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Open Letter on Ending Military Pay Raise Caps
On behalf of the 100,000 members of the Air Force Sergeants Association, we urge immediate action to end military pay raise caps. Military members (less than one percent of our citizenry) give enough—all too often their very lives if ordered to do so by this nation’s civilian leaders. Reciprocity by those leaders is overdue. Servicemembers keep the faith with this nation; we urge this nation’s leaders to keep faith with them.
What is the impact of capping military pay raises below economic parity? History has shown the net result will be reduced morale, a negative impact on recruiting and retention, and a clear message of a lack of gratitude for servicemembers. Each time this nation’s leaders cut military pay raises and quality-of-life benefits for budget relief, military families also suffer. Every “modest” cut prevents military members and their families from simply keeping pace with the cost of goods and services. Each pay raise cap causes immediate financial harm and compounds in following years. This is especially egregious for enlisted military members who serve at the bottom of the military pay scales.
Throughout the 1970s, such pay caps were enacted, resulting in serious retention and readiness deficits. In 1981 and 1982, significant catch-up pay raises were enacted to try to undo the harm of previous government decisions, to re-establish approximate “pay comparability,” and to maintain the success of the All-Volunteer Force (AVF). Unbelievably, after that national leaders continued capping military pay raises over the next decade and a half. By 1999, a 13.5 percent gap had grown between military pay and private sector wages, and the expected problems with recruiting, retention, and readiness ensued.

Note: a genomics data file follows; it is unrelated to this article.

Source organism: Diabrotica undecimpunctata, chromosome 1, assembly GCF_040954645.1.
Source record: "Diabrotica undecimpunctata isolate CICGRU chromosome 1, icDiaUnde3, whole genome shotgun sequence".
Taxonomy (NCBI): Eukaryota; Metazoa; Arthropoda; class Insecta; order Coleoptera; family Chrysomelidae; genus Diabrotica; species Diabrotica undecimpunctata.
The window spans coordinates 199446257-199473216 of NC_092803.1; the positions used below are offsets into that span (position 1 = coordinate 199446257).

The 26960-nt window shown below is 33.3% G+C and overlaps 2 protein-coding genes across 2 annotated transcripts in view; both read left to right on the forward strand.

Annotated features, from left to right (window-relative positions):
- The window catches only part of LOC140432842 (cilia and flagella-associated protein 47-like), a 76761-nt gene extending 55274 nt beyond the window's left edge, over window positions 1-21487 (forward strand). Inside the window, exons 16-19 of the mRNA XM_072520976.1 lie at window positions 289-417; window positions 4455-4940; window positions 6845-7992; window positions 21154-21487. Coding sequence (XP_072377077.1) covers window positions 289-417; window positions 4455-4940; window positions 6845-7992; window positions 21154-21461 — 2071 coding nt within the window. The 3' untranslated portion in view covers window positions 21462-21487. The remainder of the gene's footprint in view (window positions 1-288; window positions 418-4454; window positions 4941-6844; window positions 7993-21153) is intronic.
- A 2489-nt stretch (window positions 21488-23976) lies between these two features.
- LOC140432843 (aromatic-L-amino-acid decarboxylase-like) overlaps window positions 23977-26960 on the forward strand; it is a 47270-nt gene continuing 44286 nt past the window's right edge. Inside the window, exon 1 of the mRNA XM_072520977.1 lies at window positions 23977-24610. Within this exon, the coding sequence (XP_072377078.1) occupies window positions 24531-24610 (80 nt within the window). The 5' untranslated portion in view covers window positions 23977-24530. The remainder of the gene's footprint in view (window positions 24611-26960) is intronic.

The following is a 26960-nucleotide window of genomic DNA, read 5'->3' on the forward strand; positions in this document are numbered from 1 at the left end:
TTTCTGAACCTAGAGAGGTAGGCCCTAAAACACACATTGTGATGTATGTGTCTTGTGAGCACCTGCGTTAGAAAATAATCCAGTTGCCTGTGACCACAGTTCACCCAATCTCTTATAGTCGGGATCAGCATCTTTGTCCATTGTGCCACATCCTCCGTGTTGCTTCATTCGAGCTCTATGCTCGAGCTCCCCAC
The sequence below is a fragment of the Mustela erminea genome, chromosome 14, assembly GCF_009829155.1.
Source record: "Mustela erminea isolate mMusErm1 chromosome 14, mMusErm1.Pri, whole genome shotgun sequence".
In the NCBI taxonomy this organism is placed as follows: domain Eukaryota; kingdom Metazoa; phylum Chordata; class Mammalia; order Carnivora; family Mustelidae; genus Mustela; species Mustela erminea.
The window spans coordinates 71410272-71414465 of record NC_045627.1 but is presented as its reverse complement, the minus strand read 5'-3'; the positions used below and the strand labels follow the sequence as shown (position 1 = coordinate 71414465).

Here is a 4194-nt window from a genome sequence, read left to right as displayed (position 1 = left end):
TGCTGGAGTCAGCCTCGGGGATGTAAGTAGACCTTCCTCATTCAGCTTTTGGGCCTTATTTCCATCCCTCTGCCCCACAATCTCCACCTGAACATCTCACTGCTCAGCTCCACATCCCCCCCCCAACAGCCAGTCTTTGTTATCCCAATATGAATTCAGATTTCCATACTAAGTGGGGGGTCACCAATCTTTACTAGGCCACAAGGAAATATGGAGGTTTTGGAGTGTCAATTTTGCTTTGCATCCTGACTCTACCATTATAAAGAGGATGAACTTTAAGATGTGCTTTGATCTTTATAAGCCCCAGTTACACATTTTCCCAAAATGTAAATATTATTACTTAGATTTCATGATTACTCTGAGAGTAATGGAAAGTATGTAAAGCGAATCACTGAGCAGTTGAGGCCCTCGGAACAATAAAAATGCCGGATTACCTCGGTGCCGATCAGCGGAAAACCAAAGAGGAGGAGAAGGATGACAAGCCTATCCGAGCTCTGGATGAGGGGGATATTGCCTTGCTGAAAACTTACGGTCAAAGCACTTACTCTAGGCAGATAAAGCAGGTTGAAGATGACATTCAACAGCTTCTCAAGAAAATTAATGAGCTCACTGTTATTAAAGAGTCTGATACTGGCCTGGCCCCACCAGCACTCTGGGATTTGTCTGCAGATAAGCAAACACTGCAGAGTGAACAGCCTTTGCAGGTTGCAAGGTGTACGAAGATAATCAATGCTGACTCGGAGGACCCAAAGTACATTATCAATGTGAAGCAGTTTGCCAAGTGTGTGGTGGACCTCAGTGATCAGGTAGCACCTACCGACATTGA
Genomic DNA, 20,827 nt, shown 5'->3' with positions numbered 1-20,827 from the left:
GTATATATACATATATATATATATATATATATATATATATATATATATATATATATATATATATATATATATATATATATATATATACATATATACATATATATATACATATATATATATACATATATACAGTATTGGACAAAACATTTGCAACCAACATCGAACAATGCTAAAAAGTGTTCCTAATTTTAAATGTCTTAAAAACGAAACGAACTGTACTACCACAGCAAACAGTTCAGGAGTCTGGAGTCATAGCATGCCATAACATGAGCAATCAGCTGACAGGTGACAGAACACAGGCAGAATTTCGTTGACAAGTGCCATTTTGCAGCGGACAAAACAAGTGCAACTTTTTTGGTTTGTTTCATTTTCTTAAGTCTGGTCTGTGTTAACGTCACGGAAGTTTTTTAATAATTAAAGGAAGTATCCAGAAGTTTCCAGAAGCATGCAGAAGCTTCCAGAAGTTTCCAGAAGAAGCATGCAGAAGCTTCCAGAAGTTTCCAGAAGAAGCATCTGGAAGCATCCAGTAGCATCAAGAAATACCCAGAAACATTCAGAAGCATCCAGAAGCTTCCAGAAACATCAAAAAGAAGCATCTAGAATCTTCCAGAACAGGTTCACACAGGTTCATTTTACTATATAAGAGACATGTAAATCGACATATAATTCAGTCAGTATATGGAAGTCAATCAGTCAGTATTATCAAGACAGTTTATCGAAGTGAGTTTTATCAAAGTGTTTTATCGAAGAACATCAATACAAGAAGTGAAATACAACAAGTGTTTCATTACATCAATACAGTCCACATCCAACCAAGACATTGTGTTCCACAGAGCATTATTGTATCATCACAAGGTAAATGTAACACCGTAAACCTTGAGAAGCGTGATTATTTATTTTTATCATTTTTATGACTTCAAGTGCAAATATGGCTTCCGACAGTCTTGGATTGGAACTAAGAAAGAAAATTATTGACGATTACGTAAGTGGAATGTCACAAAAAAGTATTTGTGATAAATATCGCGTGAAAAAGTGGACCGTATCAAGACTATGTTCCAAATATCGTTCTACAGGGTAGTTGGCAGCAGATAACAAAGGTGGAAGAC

Over the following years, Congress took action to approve raises one-half percent above private sector wages until it was satisfied that we had finally gotten it right—for military members and for the AVF. Current law calls for annual military pay raises equal to the growth of private sector wages--unless the President calls for cuts based on economic crisis or national emergency. However, Congress can vote to override such Presidential requests. Yet for the past two years legislators have passively acquiesced to the Executive Branch, which has cut military pay raises. Once again, the President is targeting the 2016 military pay raise, urging Congress to cap it a full percent below the formula in law. It is time for Congress to stand up and stop this disturbing trend.
Military members and their families have no unions to speak for them; they must rely on this nation’s leaders. There was a time when these elected officials took pride in supporting those who fight and die for our national interests. Today, however, we see relentless targeting of military pay raises, housing allowances, military commissaries and exchanges, and other benefit programs—all to the detriment of military members, their spouses, and their children. The pay raises called for by the current formula are neither excessive nor unwarranted, they simply enable financial parity for military members.
While military systems, research and development, acquisition, etc., are certainly important to the fulfillment of our defense missions, our nation’s greatest military weapons are the men and women who have the courage, selflessness, and willingness to serve. Without high-quality military members, all other military assets are meaningless. We contend that the priorities of this nation’s leaders are misguided when they fail to provide even the basic support these extraordinary men and women have earned.
To all leaders of the Executive and Legislative branches, we urge you to take action now to restore a 2.3 percent pay raise for January 2016 which is called for by law, and to stop future pay raise caps. Furthermore, steps should be taken to account for previous year caps, to catch up where law has said our military basic pay should be today. We urge you to serve as a champion for the members of our Armed Forces.
ROBERT L. FRANK, CMSgt (ret), USAF DANIEL C. YEOMANS, CMSgt (ret), USAF
Chief Executive Officer International President